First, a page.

Jenks thought Shepherd would be a good fit for the job, and Shepherd spent around a year as an assistant clerk before taking the reins.

“It wasn’t anything I’d considered previously, but it was really inspiring to me learning from Patty and seeing how well she’s taken care of the town the last 40 years,” Shepherd, 25, said. “Despite how daunting it was to follow in her footsteps because she’s such a magnificent person, she really made me see how special it is to take care of the town and its people.”

Jenks influence went far beyond the clerk’s office. Martha Tecca, executive director of Community Care of Lyme, a nonprofit organization founded in 2013 that supports residents with a food pantry, community events and aging in place resources, among other services, said Jenks’ ability to problem solve made other residents take notice of how they could do that on a larger scale.

“She honestly was an inspiration for the Community Care of Lyme,” Tecca said in a phone interview. Jenks served as its first director.

If Jenks knew a resident needed a hot meal, she brought one to them. If she knew someone needed a ride, she gave them one.

“She’s just rich in the ways that she’s been able to help people,” Tecca said.

There’s around 1,700 people living in Lyme, and at some point, most will have to interact with the town clerk. Sometimes that includes more emotional times, like needing a death certificate, or other more personal matters. The employees in the clerk’s office, Jenks included, make sure to give everyone the time they need beyond filling out paperwork.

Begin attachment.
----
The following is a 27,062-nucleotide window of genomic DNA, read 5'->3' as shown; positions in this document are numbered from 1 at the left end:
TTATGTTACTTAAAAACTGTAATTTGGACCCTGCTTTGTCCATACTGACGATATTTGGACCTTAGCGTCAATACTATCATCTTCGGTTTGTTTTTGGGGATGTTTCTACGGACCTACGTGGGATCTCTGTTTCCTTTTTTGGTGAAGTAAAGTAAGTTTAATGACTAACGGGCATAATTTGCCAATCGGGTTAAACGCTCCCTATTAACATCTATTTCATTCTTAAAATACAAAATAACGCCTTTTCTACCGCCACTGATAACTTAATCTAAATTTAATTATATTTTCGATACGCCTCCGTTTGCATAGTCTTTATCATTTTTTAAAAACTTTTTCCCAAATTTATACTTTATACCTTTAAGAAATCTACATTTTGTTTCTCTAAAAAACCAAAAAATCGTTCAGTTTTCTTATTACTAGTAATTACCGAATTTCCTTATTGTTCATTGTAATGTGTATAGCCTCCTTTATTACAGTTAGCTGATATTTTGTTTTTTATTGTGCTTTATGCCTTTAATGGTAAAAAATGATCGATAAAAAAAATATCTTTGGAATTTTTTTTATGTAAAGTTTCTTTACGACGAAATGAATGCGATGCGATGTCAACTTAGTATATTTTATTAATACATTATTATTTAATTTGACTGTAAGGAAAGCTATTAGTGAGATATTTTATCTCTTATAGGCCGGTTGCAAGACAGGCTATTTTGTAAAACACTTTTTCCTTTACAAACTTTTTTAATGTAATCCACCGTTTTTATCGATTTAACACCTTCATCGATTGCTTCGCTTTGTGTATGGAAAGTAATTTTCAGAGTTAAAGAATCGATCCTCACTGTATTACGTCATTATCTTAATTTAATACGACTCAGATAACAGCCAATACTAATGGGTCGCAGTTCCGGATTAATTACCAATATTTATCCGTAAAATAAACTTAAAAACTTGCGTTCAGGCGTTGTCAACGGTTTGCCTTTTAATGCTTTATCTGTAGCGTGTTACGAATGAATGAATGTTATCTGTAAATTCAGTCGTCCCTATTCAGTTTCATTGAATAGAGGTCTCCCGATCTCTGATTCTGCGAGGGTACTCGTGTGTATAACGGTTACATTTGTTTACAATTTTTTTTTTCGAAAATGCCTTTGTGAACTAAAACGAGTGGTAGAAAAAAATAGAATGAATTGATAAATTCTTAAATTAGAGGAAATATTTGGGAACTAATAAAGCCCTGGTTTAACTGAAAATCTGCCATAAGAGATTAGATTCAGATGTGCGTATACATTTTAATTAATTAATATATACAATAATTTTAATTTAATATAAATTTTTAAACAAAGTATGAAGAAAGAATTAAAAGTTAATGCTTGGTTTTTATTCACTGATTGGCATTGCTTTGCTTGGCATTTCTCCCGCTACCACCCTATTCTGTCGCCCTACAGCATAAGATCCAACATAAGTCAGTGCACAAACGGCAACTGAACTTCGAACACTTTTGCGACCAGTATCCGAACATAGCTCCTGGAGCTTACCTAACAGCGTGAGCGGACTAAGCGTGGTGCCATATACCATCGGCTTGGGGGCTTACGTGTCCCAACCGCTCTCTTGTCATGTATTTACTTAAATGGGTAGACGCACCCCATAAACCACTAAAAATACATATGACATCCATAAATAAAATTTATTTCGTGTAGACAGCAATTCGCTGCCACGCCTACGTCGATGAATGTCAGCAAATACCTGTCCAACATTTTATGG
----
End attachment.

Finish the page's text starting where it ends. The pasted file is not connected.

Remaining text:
“That is an important aspect of the job to me. I want to be able to help people,” Jenks said. “I want them to be able to go away from my space feeling like someone cares about them.”

One part of the job Jenks won’t miss too much is elections, which she said have become more stressful over the years.

“Because the political climate is so poor and people are so suspicious and accusatory — not to us but in general — and that just creates all kinds of hate and discontent for how elections are run and that underlying assumption that everyone is trying to do something bad,” Jenks said. “It’s such an icky feeling.”

Jenks will particularly miss her coworkers, including Sharon Greatorex who worked with Jenks for around 26 years in the clerk’s office.

“Patty and I had a very good working relationship,” Greatorex, who is a Lyme deputy town clerk, said in a phone interview. “We could know what the other one was thinking most of the time.”

Greatorex said she’d miss working alongside Jenks quite a bit but that it is time for younger generations to learn those roles.

That’s something Jenks was thinking about too. While she will continue to remain involved with the Community Care of Lyme and the town at large, she’s looking forward to her retirement.

“I really just want to enjoy Lyme and take little road trips,” Jenks said. “I’m not a big traveler, but I’d love to see the rest of New Hampshire and neighboring states and just relax.”

Liz Sauchelli can be reached at esauchelli@vnews.com or 603-727-3221.